Soccer Cleats and the Dual Number
Posted by Neal on September 10, 2008
After I got a D in tennis during my freshman year in high school, I decided I’d take the opportunity to switch to the track team for the second semester. About the only thing I was good at in tennis was running the warm-up lap at the beginning of the class. I’d usually come in first or second, so I figured maybe track would be a better fit. Unfortunately, I found myself several levels above my level of incompetence after making the switch. Thank goodness for Billy Neimeier — if it hadn’t been for him, I’d have always been last.
One thing I learned during my time on the track team was what a cleat was, when I’d see the sprinters screwing them onto the bottoms of their special shoes. Somewhere along the way I learned that various other kinds of athletic shoes could also have cleats, and that, in a good example of metonymy (more specifically, synecdoche), these shoes are typically referred to simply as cleats. This synecdoche is the first step in a dangerous direction, and by dangerous, I mean “personally annoying”.
First, you’ll agree that cleats denotes some number of cleats other than one. Second, note that when an athlete puts on their cleats, they’re putting on two objects. Finally, let us reaffirm that two is a number other than one. Can you see where this is going?
Doug has been playing soccer for more than four years now during the spring and fall, and I have to listen to him say things like…
I can’t find one of my soccer cleats!
When I dove for the ball, he accidentally kicked me with his cleat.
Dad, could you help me untie this cleat?
He’s not the only one. I hear his soccer-playing friends saying the same kind of thing, and every time, I want to blurt out, “A cleat is not a shoe! A cleat is one of those pointy things on the bottom of the shoe!” I don’t, though. By now I know that when I hear developments like this, they’ve probably been going on for years already, and it’s too late to do anything. And sure enough, although I don’t see this particular meaning for cleat in the OED, it’s evidently common enough to have made it into my Random House Webster’s unabridged dictionary (published in 2001), as the fifth definition. It’s also pretty much standard in most of the online catalog descriptions I see. Still, it’s hard to accept that for some people, the earlier meaning of cleat is so far from their experience that they’ll write slap-yourself-on-the-forehead ignorant stuff like this:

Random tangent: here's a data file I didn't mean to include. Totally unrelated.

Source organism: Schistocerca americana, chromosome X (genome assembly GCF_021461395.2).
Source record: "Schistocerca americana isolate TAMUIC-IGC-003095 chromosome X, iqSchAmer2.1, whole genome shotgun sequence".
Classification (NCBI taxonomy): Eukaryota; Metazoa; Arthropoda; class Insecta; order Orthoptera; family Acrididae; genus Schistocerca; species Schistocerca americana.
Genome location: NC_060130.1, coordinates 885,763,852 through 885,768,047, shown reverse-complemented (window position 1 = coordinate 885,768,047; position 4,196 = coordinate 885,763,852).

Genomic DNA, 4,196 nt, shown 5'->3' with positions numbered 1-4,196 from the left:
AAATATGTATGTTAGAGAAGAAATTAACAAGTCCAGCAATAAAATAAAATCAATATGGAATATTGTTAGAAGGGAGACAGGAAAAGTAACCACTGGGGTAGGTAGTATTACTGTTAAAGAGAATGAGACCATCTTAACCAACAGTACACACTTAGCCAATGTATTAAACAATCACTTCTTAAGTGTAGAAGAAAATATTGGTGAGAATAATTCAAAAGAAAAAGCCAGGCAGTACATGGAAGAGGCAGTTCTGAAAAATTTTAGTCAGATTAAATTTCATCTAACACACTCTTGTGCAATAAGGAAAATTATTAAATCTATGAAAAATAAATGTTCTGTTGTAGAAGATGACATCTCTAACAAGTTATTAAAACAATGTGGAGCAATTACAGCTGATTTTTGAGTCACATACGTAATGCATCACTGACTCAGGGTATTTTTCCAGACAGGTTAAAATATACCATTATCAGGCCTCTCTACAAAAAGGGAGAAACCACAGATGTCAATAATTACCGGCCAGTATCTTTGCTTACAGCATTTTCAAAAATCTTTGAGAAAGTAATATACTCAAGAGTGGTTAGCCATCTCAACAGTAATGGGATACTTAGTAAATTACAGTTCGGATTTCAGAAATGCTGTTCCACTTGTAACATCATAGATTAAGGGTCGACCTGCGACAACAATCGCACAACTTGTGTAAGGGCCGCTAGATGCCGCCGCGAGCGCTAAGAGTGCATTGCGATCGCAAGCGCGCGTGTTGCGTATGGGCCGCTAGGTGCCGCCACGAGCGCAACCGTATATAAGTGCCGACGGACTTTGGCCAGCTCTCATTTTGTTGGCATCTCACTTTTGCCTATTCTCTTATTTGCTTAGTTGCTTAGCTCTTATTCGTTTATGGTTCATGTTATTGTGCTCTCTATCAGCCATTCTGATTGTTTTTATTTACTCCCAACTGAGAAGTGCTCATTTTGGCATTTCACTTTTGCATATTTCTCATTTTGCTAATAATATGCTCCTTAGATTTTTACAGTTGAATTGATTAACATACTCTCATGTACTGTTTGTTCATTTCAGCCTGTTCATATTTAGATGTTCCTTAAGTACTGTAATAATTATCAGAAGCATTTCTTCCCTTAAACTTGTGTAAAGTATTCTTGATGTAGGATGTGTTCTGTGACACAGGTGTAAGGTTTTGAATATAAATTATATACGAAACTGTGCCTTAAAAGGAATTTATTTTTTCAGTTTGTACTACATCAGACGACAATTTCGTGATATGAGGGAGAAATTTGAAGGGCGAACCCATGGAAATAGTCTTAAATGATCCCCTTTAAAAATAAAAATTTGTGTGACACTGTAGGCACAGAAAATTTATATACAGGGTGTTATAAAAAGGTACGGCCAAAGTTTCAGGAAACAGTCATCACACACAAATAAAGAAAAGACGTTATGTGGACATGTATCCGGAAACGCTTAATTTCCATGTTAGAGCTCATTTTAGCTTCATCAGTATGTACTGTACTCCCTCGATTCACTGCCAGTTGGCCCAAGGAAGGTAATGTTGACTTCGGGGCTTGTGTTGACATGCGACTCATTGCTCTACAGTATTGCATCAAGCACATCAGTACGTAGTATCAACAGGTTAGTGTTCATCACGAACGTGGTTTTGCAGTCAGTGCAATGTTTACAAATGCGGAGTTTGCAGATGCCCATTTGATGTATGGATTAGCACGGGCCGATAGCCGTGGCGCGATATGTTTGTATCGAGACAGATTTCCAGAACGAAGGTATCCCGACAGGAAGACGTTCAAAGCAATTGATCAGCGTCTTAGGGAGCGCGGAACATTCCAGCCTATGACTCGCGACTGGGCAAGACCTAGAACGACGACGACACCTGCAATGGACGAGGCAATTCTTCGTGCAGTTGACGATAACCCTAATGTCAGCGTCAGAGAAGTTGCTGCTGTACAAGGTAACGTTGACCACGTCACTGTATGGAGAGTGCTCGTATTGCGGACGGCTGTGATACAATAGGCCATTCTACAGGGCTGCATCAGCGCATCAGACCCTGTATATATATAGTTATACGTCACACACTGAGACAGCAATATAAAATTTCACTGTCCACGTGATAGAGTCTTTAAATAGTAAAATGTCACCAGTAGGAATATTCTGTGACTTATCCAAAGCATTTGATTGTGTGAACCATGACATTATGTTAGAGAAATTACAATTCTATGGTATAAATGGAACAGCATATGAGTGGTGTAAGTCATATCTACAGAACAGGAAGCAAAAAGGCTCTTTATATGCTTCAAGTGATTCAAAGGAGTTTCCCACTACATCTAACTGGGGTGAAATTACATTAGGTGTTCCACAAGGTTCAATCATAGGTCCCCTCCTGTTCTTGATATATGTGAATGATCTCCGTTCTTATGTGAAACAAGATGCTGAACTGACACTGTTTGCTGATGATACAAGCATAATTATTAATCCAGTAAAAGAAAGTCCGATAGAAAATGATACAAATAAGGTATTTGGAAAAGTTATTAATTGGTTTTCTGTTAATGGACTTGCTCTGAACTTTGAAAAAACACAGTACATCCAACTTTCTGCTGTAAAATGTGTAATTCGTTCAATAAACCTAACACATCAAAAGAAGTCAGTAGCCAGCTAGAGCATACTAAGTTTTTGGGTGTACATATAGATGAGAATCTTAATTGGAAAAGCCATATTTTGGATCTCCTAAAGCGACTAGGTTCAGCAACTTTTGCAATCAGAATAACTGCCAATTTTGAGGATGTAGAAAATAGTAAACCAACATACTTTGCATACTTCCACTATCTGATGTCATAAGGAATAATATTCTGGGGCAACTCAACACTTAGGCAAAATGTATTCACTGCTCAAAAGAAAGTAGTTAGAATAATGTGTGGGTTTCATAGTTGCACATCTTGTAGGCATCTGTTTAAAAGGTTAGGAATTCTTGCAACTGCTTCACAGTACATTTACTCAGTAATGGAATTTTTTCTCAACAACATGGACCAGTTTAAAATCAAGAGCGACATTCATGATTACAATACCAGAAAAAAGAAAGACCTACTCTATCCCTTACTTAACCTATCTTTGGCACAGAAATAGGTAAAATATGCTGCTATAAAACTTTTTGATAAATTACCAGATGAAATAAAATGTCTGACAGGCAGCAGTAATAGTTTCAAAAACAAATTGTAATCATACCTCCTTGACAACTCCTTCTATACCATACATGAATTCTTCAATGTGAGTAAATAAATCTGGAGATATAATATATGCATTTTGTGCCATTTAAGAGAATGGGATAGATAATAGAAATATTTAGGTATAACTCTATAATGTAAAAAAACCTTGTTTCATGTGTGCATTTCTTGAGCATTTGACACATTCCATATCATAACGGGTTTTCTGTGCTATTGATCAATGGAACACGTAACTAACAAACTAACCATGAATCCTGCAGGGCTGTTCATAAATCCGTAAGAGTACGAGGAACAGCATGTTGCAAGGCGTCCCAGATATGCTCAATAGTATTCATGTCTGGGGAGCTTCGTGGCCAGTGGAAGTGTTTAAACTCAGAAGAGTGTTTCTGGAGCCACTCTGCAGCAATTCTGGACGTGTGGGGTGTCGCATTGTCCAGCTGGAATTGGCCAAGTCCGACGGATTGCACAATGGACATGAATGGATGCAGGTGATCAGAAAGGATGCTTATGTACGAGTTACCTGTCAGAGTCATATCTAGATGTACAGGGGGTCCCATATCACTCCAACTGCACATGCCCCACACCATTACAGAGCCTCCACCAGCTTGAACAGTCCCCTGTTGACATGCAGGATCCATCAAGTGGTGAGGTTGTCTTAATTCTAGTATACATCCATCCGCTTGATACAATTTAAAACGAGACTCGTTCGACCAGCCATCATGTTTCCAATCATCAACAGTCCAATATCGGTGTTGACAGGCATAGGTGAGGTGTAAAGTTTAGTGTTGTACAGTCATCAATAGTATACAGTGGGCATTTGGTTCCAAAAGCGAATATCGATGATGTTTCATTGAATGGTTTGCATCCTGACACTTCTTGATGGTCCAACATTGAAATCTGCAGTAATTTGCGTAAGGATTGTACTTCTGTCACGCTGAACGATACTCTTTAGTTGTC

A cleat is a type of shoe designed especially for sports played on grass or dirt, such as soccer. …[T]he shoes generally have large studs on the bottom to assist in gripping the surface, preventing sliding and assisting in rapid changes of direction. The stud itself is often called a cleat. (link)
“The stud itself is often called a cleat”? Yes, that’s because cleat is the name for those stud thingies!
You know, all of this confusion could have been avoided, if only English had a dual number. We have the singular cleat, and we have the plural cleats for numbers other than one, but some languages have a form just for pairs of things. For example, Sanskrit had a dual number. Let me just flip to the back of my copy of Teach Yourself Sanskrit … OK, here we go. The singular form suhrdam (accusative case) means “friend”. The plural form suhrdas means “friends”, provided you’re talking about more than two of them. The dual form suhrdau means “(two) friends”. If we had a dual number in English, then speakers would know that the plural form cleats was referring to more than two of something, and therefore could not be referring to the two shoes themselves.